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publications > paper > fertilizer-derived uranium and sulfur in rangeland soil and runoff: a case study in central Florida > results and discussion > comparative mobility of uranium, sulfur, and phosphorus

4. Results and Discussion

Abstract
Introduction
Site Desc. & Land Use
Methods
Results & Discussion
- Soil Composition
- Uranium in Soils
- Sulfur in Soils
- Runoff
> U, S, and P Mobility
Conclusions
Acknowledgments
References
Figures, Tables, & Equations

4.5. COMPARATIVE MOBILITY OF U, S, AND P

The degree of co-association of fertilizer-derived constituents (P, N, S, U) in soils and runoff will depend upon similarities in their geochemical and biogeochemical behavior. Uranium has a strong affinity for soil organic matter. Likewise, P is sequestered in soils based on its strong uptake by organic matter, and also by sorption onto clays or iron oxides, and by formation of highly insoluble phosphates of Fe, Al, or Ca (Wedepohl, 1978). The low concentrations of dissolved U and phosphate in runoff (Table III) confirm their mutual tendency to be fixed in the soils of this study. In contrast, the relatively high concentration of dissolved sulfate in oxygenated surface runoff indicates a solubility and mobility that is more similar to highly mobile nitrate than to phosphate.

The likely presence of fertilizer-derived U in modern runoff indicates that soils continue to slowly release U and, by analogy, P that had been applied during previous decades of fertilization. Slow release of soil-bound U (and P) introduced with fertilizer is an ongoing process that will likely continue for many years.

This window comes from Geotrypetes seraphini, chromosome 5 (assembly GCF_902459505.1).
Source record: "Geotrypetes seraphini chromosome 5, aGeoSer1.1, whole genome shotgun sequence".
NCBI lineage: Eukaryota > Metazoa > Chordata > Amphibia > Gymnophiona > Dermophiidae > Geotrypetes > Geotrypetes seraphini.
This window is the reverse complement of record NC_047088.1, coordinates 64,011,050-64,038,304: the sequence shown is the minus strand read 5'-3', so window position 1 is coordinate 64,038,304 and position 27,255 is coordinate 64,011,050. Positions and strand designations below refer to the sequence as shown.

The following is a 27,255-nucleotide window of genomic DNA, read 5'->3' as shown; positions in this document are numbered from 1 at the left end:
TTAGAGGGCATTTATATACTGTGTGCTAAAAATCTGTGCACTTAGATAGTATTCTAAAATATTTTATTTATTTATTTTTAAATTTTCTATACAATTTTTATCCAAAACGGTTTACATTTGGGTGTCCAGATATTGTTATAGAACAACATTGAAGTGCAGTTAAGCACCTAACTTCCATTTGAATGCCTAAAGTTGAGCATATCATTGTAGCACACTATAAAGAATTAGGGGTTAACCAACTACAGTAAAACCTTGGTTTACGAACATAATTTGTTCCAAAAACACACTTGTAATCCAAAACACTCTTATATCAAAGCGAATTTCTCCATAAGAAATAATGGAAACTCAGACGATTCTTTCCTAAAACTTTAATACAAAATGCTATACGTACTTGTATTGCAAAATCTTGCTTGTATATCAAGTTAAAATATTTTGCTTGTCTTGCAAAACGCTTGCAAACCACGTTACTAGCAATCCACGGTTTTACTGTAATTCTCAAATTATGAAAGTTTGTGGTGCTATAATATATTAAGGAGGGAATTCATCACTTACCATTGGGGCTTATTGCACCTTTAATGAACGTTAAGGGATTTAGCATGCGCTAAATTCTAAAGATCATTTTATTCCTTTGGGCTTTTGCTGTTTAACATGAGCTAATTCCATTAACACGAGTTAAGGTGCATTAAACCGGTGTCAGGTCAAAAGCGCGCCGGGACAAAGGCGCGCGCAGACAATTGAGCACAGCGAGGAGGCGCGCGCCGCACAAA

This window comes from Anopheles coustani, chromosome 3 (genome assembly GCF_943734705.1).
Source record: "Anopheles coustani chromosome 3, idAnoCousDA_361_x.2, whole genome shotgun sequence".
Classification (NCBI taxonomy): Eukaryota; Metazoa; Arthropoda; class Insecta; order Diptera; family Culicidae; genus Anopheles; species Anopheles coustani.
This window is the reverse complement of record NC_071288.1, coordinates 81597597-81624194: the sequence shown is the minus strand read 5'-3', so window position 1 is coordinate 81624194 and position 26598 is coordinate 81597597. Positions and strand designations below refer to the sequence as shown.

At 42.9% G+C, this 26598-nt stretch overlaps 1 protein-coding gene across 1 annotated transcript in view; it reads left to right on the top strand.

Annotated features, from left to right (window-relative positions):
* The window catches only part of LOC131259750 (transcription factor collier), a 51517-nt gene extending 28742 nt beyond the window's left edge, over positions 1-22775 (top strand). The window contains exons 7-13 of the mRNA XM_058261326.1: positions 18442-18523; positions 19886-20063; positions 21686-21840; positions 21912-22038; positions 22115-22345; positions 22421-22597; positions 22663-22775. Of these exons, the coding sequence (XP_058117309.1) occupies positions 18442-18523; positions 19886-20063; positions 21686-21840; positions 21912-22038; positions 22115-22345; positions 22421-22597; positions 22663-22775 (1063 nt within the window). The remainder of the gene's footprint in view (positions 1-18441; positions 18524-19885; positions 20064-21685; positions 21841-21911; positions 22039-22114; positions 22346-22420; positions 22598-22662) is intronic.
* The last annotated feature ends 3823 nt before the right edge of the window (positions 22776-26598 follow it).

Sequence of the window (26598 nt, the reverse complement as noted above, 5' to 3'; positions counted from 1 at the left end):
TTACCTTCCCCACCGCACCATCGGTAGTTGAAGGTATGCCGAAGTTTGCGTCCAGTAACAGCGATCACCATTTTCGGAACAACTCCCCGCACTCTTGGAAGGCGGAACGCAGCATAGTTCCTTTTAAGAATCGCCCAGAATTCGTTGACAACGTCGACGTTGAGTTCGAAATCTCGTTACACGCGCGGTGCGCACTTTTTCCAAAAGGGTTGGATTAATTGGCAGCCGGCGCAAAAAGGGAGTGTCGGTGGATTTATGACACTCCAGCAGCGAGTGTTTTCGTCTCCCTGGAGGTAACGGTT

Sulfur isotope data indicate that dissolved sulfate leached from the studied pastures is predominantly derived from sources other than ammonium sulfate fertilizer. Some component of dissolved sulfate that enters local shallow ground water and surfacewater may eventually reach Lake Okeechobee. Additional sources of sulfate to the lake include urban and agricultural runoff, as well as periodic introduction of canal water from the Everglades Agricultural Area (EAA) located immediately to the south and southeast of the lake (Orem, 2004). Regardless of the source, sulfate that enters streams, lakes, or wetland areas may stimulate microbial sulfate reduction in areas where sufficiently anoxic sediments are present (Bates et al., 2001, 2002). Elevated concentrations of dissolved sulfate and associated sulfate reduction in the Everglades south of Lake Okeechobee are linked to production and bioaccumulation of neurotoxic methylmercury in fish and other wildlife (Bates et al., 2002; Orem, 2004). Delivery of mercury to the Everglades and to other parts of Florida is mainly from atmospheric deposition (Orem, 2004). Analogous to processes in the Everglades, sulfate derived from pastures north of the lake may contribute to methylmercury production in local wetlands and in Lake Okeechobee.

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